What Happened Today, May 26th

 
Gates Declares Internet "Most Important Single Development"
Realizing his company had missed the boat in estimating the impact and popularity of the Internet, Microsoft Corp. CEO Bill Gates issued a memo titled, "The Internet Tidal Wave," which signaled the company's renewed focus on that arena. In the memo, Gates declared that the Internet was the "most important single development" since the IBM personal computer -- a development that he was assigning "the highest level of importance."

What Happened This Week

 
Apple 'Cube' Shop Opens in Big Apple
Apple Computer opened its second retail store in New York City. The 20,000-square foot store is situated in the underground concourse of the General Motors building at 767 Fifth Avenue. New Yorkers stood in line for hours in order to be among the first to enter. Open 24-hours a day, the shop is visible at street level through a 32-foot glass cube. It cost $9 million and was designed by Apple’s CEO Steve Jobs.
 
Microsoft and Intuit Abandon Merger
Microsoft Corp. and Intuit Inc. agreed to terminate their planned merger in order to avoid a Justice Department charge of violating antitrust laws. In the intervening three years, Microsoft continued to struggle against federal investigation of its dominance in the personal computer software market. Bill Gates' company had originally agreed to acquire Intuit in October 1994 in a deal worth roughly $2 billion but abandoned the plan after the Justice Department began an investigation of whether the move would give Microsoft too much dominance in the personal finance software market.
 
IBM Announces Its First Electronic Computer, the Model 701
The announcement of the IBM 701 computer was a watershed moment for IBM as it signaled that the company was entering the computer business. At the time, IBM was the world’s largest supplier of punched card equipment and supplies, so building a computer was seen as a radical departure within IBM. A major reason IBM built the 701 was that it was described to IBM’s patriotic chairman Thomas Watson, Sr. as a “Defense Calculator” that would assist the US in fighting the Korean War, which had just started. Nineteen of the machines were sold, mainly to the government, military installations and West Coast aircraft manufacturers. They rented for $8,100 per month (equivalent to $56,000 per month in 2010).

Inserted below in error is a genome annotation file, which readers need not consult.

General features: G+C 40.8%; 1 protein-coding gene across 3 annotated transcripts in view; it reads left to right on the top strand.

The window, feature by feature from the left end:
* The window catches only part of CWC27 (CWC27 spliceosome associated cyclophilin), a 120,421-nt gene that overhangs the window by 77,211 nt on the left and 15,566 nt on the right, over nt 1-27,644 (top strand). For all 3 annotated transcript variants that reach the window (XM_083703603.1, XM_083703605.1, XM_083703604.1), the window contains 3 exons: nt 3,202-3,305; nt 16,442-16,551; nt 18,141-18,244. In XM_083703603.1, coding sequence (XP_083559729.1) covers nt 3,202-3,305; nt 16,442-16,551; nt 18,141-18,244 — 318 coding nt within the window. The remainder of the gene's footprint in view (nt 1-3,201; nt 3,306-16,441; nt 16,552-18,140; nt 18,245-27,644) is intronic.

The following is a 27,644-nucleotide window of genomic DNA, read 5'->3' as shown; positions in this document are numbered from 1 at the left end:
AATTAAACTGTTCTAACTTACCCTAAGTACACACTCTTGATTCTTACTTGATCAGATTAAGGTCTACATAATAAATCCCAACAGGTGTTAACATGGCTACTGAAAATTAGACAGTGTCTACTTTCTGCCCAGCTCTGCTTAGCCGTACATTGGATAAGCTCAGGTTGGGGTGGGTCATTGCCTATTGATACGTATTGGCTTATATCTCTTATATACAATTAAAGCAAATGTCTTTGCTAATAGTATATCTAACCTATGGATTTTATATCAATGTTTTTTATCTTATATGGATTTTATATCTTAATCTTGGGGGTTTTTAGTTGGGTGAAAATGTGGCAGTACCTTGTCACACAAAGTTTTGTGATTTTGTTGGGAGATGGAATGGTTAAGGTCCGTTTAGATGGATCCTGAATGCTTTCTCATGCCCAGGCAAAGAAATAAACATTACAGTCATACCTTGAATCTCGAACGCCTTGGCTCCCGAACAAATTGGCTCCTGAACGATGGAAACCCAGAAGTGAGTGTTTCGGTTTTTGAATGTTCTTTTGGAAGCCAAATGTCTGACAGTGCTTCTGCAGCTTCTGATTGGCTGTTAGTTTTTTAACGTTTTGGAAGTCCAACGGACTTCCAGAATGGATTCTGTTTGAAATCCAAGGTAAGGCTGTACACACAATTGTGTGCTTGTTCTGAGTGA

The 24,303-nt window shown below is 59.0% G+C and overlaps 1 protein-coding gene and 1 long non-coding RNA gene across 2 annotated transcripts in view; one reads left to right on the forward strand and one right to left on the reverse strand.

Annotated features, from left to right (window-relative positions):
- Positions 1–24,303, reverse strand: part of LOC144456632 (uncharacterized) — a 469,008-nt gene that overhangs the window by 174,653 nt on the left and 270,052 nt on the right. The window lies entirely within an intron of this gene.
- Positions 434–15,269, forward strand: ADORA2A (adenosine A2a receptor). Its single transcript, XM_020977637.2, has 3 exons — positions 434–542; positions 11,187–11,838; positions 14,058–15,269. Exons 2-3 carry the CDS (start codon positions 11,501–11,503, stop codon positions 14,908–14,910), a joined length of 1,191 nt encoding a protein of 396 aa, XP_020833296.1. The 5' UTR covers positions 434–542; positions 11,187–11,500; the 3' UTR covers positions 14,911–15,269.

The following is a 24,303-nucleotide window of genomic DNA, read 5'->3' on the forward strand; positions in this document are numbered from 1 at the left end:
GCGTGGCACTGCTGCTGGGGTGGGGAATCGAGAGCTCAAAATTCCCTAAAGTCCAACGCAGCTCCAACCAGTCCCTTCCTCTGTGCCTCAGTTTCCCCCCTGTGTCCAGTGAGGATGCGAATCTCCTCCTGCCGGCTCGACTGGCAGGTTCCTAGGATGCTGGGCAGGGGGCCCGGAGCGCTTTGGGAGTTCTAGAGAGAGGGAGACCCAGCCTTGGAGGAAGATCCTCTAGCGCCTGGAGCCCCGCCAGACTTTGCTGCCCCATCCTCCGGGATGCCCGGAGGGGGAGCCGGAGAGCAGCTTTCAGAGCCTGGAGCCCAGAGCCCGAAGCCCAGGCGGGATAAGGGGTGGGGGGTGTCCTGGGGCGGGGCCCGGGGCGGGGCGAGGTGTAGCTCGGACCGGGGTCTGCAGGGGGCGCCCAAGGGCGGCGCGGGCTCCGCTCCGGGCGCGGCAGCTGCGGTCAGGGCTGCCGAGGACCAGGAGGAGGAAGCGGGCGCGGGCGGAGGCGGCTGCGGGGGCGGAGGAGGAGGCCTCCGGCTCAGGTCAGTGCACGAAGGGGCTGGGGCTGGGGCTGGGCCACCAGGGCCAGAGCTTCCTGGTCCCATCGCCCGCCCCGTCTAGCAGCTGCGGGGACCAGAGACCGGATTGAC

Robert Metcalfe's Original Ethernet memo
Robert Metcalfe's Original Ethernet memo
 
Xerox Researcher Proposes "Ethernet"
Robert Metcalfe, a researcher at the Xerox Palo Alto Research Center in California, writes his original memo proposing an "Ethernet," a means of connecting computers together. Metcalfe described the document, typed out on an IBM Selectric typewriter, as follows: "Ether Acquisition" ... heavy with handwritten annotations -- one of which was "ETHER!" -- and with hand-drawn diagrams -- one of which showed `boosters' interconnecting branched cable, telephone, and radio ethers in what we now call an internet.... If Ethernet was invented in any one memo, by any one person, or on any one day, this was it."
 
Java Development Begins in Earnest
Sun Microsystems Inc. formally announced its new programs, Java and HotJava at the SunWorld '95 convention. Java was described as a programming language that, combined with the HotJava World Wide Web browser, offered the best universal operating system to the online community. The concept behind the programs was to design a programming language whose applications would be available to a user with any kind of operating system, eliminating the problems of translation between Macintoshes, IBM-compatible computers, and Unix machines.
 
MIT's Clark Begins Work on LINC Computer
Wes Clark began his work on LINC, or the Laboratory Instrument Computer, at MIT's Lincoln Laboratory. His plan was to create a computer for biomedical research, that was easy to program and maintain, that could be communicated with while it operated, and that could process biotechnical signals directly. Building on his previous experience in developing the Whirlwind, TX-0, and other early computers, Clark set to work on one of the earliest examples of a "user friendly" machine -- setting the standard for personal computer design in the following decades.
 
First International World Wide Web Conference
CERN hosted the first international World Wide Web conference, which continued through May 27. At the conference, researchers expanded on Tim Berners-Lee's concept of a single storage facility for a variety of information -- a design that would greatly aid his research at CERN, where he previously had to use a number of different programs and locations to collect what he needed. While participants understood the usefulness of Berners-Lee's concept and HyperText Markup Language, few guessed how quickly the Web would expand to millions of users globally.
 
Gates Declares Internet "Most Important Single Development"
Realizing his company had missed the boat in estimating the impact and popularity of the Internet, Microsoft Corp. CEO Bill Gates issued a memo titled, "The Internet Tidal Wave," which signaled the company's renewed focus on that arena. In the memo, Gates declared that the Internet was the "most important single development" since the IBM personal computer -- a development that he was assigning "the highest level of importance."